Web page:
Placer examines commissioner’s real estate deals
Placer County is investigating whether Tahoe’s representative on the Planning Commission violated California land-use law by circumventing the state’s Subdivision Map Act.
Questions were raised last month about Planning Commissioner Michelle Ollar-Burris’ involvement in parcel splits in Placer County that appear to be in violation of the state subdivision law, said Placer County Counsel Tony La Bouff.
La Bouff hired Attorney Rick Crabtree to investigate the sensitive matter. Crabtree also represented the county against recent litigation involving Tahoe City’s transit center.
The investigation has reached no conclusions yet, Crabtree said. The transactions are extremely complicated and the county requested Crabtree take his time on the issue rather than feel rushed, he said.
Crabtree said the state’s subdivision map act “regulates the division of land for the purpose of … sale, lease or financing.”
The map act stipulates that a single property may be split into four parcels or fewer. If the property owner wishes to divide the property further, he or she must undergo a subdivision map application, an extensive governmental procedure, before the new lots may be sold.
Crabtree said he is investigating whether Planning Commissioner Michelle Ollar-Burris violated the map act by splitting property into multiple lots through a series of successive parcel maps, avoiding the subdivision map procedure for splits of five or more lots.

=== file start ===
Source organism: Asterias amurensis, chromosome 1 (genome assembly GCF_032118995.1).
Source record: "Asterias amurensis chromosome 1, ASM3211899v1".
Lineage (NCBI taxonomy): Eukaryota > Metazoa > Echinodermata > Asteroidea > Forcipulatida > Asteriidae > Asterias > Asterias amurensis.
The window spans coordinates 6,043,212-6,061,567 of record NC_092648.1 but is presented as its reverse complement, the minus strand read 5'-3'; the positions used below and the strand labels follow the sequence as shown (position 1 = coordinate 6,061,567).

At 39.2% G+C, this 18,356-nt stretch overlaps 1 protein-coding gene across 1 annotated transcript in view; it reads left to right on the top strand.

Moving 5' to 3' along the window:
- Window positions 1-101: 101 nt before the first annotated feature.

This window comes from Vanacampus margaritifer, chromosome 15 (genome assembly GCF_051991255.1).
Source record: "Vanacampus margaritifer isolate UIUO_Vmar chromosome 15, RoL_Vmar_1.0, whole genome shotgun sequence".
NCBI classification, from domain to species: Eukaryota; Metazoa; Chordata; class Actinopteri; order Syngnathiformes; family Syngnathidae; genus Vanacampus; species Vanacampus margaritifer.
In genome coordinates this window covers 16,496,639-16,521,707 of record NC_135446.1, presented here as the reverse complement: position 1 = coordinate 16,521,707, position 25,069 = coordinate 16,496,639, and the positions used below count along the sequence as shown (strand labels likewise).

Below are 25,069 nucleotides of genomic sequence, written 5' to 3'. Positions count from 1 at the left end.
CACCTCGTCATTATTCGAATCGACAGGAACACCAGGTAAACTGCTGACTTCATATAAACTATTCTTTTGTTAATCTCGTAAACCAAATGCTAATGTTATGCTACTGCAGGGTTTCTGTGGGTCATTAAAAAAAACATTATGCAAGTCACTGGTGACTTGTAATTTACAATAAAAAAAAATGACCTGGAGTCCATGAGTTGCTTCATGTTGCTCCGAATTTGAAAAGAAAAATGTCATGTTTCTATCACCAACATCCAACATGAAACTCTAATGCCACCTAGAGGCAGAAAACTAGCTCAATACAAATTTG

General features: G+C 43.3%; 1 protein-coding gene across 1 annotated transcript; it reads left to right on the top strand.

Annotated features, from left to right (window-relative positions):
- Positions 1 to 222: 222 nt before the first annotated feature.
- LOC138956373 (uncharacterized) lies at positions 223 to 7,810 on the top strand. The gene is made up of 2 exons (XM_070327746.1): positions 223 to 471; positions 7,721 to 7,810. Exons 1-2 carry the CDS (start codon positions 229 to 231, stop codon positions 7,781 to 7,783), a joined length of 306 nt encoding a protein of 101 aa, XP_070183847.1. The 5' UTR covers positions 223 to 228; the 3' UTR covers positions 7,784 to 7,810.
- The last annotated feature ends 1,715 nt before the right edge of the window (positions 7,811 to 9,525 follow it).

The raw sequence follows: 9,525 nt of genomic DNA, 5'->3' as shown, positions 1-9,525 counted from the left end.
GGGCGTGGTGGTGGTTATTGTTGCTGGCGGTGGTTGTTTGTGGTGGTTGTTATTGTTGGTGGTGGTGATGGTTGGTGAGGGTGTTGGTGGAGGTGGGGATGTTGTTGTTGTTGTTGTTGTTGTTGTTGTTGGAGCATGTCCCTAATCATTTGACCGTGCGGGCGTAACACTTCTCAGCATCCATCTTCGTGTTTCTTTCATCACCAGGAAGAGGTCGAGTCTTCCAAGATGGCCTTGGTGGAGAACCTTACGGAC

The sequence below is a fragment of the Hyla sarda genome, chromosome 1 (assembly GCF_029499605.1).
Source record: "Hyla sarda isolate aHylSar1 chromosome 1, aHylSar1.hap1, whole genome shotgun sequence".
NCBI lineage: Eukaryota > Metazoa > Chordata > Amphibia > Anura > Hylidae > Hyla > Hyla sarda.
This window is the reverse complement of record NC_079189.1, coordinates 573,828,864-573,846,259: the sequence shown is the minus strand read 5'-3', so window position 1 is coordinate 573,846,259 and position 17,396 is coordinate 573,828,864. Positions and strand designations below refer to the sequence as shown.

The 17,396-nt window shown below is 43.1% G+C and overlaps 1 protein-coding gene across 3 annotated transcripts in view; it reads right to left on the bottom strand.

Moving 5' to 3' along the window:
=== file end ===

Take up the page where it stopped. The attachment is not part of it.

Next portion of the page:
District 5 Supervisor Bruce Kranz appointed Ollar-Burris to the planning commission in 2005. She is a real estate broker in the District 5 portion of Auburn, which includes the Lake Tahoe portion of Placer County.
Under normal circumstances, Ollar-Burris’ four-year term would expire in 2009, although a commissioner may resign, or be asked to resign, at any time.
“The county is taking these allegations seriously and resources are directed at investigating the matter thoroughly,” Kranz said in a released statement. “Until the investigation is completed, it seems unfair in the system with a presumption of innocence to prejudge the outcome or jump to conclusions.”
Suspicions of the commissioner’s land-use violations were brought to the district attorney’s office in 2005, said La Bouff. No action was taken on the matter at that time, but the issue resurfaced three weeks ago when Placer County received material that spurred further investigation, La Bouff said.
“It was my understanding that the [district attorney] dealt with this,” Kranz said in a phone interview. “…I had thought this was behind us a long time ago, but apparently it’s not.”
Although the investigation is not expected to yield quick results, Kranz said he would release information concerning the planning commission within a few days.
“I believe most citizens recognize a complete investigation of the charges requires time, effort and diligence to get all the facts and not just a quick political choice,” Kranz said in his statement. “I hope people will allow this process to complete its path.”
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